He learned of the Lowther full-range driver favoured by DIYers, and began designing an enclosure for it. When he heard the finished product, he “sort of fell in love”. It was a completely different experience from anything he’d heard until then. “The ‘liveness’. It’s live. That sense of clarity and detail. The dynamics. The coherence.” It’s not something you can explain easily, he said, but when you sit and listen, you say, “Wow, this sounds right.”

Earlier that morning I’d all but mouthed those words in front of his speakers. Though they had a smooth, warm sound, I was surprised at how much attack and kick there was from the drums. There was an immediacy and tactile quality to the sound that I want to return to–this is a room I’d have gone back to again and again if there’d been more show days.

Distributor Neill of Worldwide Wholesales, thinks the Rethm’s are exceptional. He compares them favourably with his other high-efficiency speaker lines, Casta from Italy, and Horning from Denmark, but what makes them unique, he says, is that they’re half the price. “I think it’s going to be a real home run.”

Single-minded technology
Most loudspeakers these days are “two way” or “three way” meaning they have two or three units to play back music. The tiny, agile tweeter handles high frequencies, there’s the mid-range driver, and the large woofer moves enough air to produce the bass. An electronic unit called a crossover in each speaker acts like a traffic cop, splitting the music into high, mid and low, and sending the signals to the correct drivers.

Crossovers are generally a sore point in the audio world. They are difficult to design and introduce a range of distortions, from something as simple as sapping amplifier power by their very presence, to phase and timing errors caused by splitting the signal. Single-driver speakers like the Rethm eliminate the crossover altogether by using one speaker cone to cover as much of the frequency band as possible. Without the distortions and errors, says George, our brains don’t have to constantly work around them as they do with conventional speakers, making it easier to connect emotionally with the music. Also, these speakers are incredibly sensitive, and can be driven loudly by a 3-watt valve amplifier.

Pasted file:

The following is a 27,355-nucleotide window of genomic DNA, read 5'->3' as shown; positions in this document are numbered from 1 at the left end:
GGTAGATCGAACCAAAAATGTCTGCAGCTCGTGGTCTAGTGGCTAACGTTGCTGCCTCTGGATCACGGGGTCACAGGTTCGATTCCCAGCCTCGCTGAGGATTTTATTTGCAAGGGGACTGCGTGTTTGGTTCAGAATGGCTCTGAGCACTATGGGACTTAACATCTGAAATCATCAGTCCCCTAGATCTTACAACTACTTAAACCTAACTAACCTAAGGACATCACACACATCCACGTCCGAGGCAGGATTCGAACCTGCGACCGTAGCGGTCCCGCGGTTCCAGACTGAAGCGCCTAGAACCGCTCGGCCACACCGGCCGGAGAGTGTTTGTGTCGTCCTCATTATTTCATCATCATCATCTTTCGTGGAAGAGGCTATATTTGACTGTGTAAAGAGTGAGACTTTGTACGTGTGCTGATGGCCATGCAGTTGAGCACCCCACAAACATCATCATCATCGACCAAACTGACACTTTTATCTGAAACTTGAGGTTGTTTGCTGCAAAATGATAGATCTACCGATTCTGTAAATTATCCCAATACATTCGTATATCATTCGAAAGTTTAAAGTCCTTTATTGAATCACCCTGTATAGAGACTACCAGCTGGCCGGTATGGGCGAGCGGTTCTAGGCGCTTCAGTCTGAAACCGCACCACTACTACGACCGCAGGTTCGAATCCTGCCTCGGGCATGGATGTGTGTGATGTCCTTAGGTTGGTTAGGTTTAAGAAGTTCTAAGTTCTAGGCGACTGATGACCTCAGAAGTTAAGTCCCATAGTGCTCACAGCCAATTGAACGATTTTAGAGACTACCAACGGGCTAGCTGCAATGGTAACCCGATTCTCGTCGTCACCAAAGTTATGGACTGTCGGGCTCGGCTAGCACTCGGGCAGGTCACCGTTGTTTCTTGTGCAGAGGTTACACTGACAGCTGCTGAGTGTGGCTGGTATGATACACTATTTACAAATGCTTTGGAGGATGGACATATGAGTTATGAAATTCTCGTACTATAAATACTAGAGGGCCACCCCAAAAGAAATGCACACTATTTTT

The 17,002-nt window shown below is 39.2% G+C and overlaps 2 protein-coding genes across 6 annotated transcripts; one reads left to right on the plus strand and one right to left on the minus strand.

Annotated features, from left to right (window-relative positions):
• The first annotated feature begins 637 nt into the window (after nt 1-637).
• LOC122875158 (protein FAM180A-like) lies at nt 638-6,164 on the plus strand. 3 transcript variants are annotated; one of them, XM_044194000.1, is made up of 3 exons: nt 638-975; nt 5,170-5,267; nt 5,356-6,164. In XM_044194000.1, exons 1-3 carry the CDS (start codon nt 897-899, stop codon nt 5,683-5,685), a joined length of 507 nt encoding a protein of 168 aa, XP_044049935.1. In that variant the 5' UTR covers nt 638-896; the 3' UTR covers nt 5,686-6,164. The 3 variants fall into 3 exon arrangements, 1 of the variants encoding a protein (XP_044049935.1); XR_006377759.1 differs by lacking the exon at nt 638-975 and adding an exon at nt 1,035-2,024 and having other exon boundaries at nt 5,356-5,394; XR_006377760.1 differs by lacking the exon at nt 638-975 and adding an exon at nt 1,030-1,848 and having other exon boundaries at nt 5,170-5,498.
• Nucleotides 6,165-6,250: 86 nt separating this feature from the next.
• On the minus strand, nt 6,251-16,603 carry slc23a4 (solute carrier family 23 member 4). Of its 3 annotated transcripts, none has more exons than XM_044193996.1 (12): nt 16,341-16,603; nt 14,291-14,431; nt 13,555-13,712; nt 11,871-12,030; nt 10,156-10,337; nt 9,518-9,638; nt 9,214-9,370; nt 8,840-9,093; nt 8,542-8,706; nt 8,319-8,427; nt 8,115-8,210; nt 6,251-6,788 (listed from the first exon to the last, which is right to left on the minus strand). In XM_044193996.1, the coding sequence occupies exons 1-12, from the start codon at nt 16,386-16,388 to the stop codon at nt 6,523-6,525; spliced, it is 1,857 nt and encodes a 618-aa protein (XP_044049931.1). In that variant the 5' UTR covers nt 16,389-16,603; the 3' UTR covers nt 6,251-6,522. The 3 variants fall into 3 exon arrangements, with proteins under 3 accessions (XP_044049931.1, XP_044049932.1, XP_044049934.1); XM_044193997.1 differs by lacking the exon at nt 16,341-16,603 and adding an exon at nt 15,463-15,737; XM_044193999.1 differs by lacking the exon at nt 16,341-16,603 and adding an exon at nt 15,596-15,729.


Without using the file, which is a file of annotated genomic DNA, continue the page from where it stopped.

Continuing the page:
Their drawback, at least as pure single driver units, is that they have very little bass. “Initially I was a hardcore single-driver guy. So I wasted the first seven years of my life with Rethm trying to make it sound right with just one driver.” (Talking to George, you can see where the directness of his speakers comes from.)

George played around for months with the “labyrinth”, the enclosure he’s designed himself that boosts the lower frequencies (in the Maarga model, it’s effectively 6′ 8” long). Finally he had to concede. So now all three Rethm models, the Trishna, the Maarga and the Saadhana have built-in bass amplifiers and drivers to supply that bottom end power.

Much work has gone into integrating this bass response with the rest of the frequency reproduction, and because bass isn’t too directional or tonal, it’s less subject to the vagaries of timing than high frequencies. Says Neill, “I’ve never heard another point-source single-driver speaker that could play all the different genres of music. So it’s exceptional in the fact that it can play jazz, blues, orchestral, and it never distorts.

“I think it’s one of those products you’ll see in quite a few stores in the next year in North America. That’s my goal.”

With everyone telling George that his speakers are too cheap, it may be your last chance to own a pair for $6,000, $10,500 or $15,750 depending on the model. Unless of course, you’re in the market for those $80,000 speakers.

Visit www.rethm.com for more information. Rethm speakers are available in North America through Worldwide Wholesales, www.worldwidewholesales.com. Visiting India? They sell there for just over half the cost